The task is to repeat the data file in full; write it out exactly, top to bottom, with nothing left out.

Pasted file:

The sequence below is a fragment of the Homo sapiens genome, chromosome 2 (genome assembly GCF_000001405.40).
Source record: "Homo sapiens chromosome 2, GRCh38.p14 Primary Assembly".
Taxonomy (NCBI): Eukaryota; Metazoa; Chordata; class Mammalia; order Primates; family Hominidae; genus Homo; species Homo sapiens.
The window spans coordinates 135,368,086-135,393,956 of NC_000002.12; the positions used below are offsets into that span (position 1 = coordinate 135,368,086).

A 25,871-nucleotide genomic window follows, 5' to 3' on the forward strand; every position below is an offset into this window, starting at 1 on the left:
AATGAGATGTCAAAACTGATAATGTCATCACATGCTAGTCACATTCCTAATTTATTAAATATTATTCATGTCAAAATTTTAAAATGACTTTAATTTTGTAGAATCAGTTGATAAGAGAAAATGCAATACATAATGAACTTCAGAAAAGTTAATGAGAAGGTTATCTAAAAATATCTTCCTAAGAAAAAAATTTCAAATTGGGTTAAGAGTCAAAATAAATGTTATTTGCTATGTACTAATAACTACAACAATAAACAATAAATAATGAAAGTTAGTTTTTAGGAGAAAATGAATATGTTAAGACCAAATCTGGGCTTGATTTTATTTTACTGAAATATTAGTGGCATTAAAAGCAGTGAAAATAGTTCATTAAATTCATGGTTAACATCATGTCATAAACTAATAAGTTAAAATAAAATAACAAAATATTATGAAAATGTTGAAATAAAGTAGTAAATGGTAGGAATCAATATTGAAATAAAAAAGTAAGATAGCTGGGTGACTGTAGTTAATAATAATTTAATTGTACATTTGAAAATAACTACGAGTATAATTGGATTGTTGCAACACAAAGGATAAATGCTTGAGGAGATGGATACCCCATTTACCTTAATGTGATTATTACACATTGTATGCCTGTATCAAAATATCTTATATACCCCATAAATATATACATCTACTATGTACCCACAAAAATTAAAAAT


The sequence below is a fragment of the Homo sapiens genome, chromosome 2 (genome assembly GCF_000001405.40).
Source record: "Homo sapiens chromosome 2, GRCh38.p14 Primary Assembly".
Taxonomy (NCBI): Eukaryota; Metazoa; Chordata; class Mammalia; order Primates; family Hominidae; genus Homo; species Homo sapiens.
The window spans coordinates 135,368,086-135,393,956 of NC_000002.12; the positions used below are offsets into that span (position 1 = coordinate 135,368,086).

A 25,871-nucleotide genomic window follows, 5' to 3' on the forward strand; every position below is an offset into this window, starting at 1 on the left:
AATGAGATGTCAAAACTGATAATGTCATCACATGCTAGTCACATTCCTAATTTATTAAATATTATTCATGTCAAAATTTTAAAATGACTTTAATTTTGTAGAATCAGTTGATAAGAGAAAATGCAATACATAATGAACTTCAGAAAAGTTAATGAGAAGGTTATCTAAAAATATCTTCCTAAGAAAAAAATTTCAAATTGGGTTAAGAGTCAAAATAAATGTTATTTGCTATGTACTAATAACTACAACAATAAACAATAAATAATGAAAGTTAGTTTTTAGGAGAAAATGAATATGTTAAGACCAAATCTGGGCTTGATTTTATTTTACTGAAATATTAGTGGCATTAAAAGCAGTGAAAATAGTTCATTAAATTCATGGTTAACATCATGTCATAAACTAATAAGTTAAAATAAAATAACAAAATATTATGAAAATGTTGAAATAAAGTAGTAAATGGTAGGAATCAATATTGAAATAAAAAAGTAAGATAGCTGGGTGACTGTAGTTAATAATAATTTAATTGTACATTTGAAAATAACTACGAGTATAATTGGATTGTTGCAACACAAAGGATAAATGCTTGAGGAGATGGATACCCCATTTACCTTAATGTGATTATTACACATTGTATGCCTGTATCAAAATATCTTATATACCCCATAAATATATACATCTACTATGTACCCACAAAAATTAAAAAT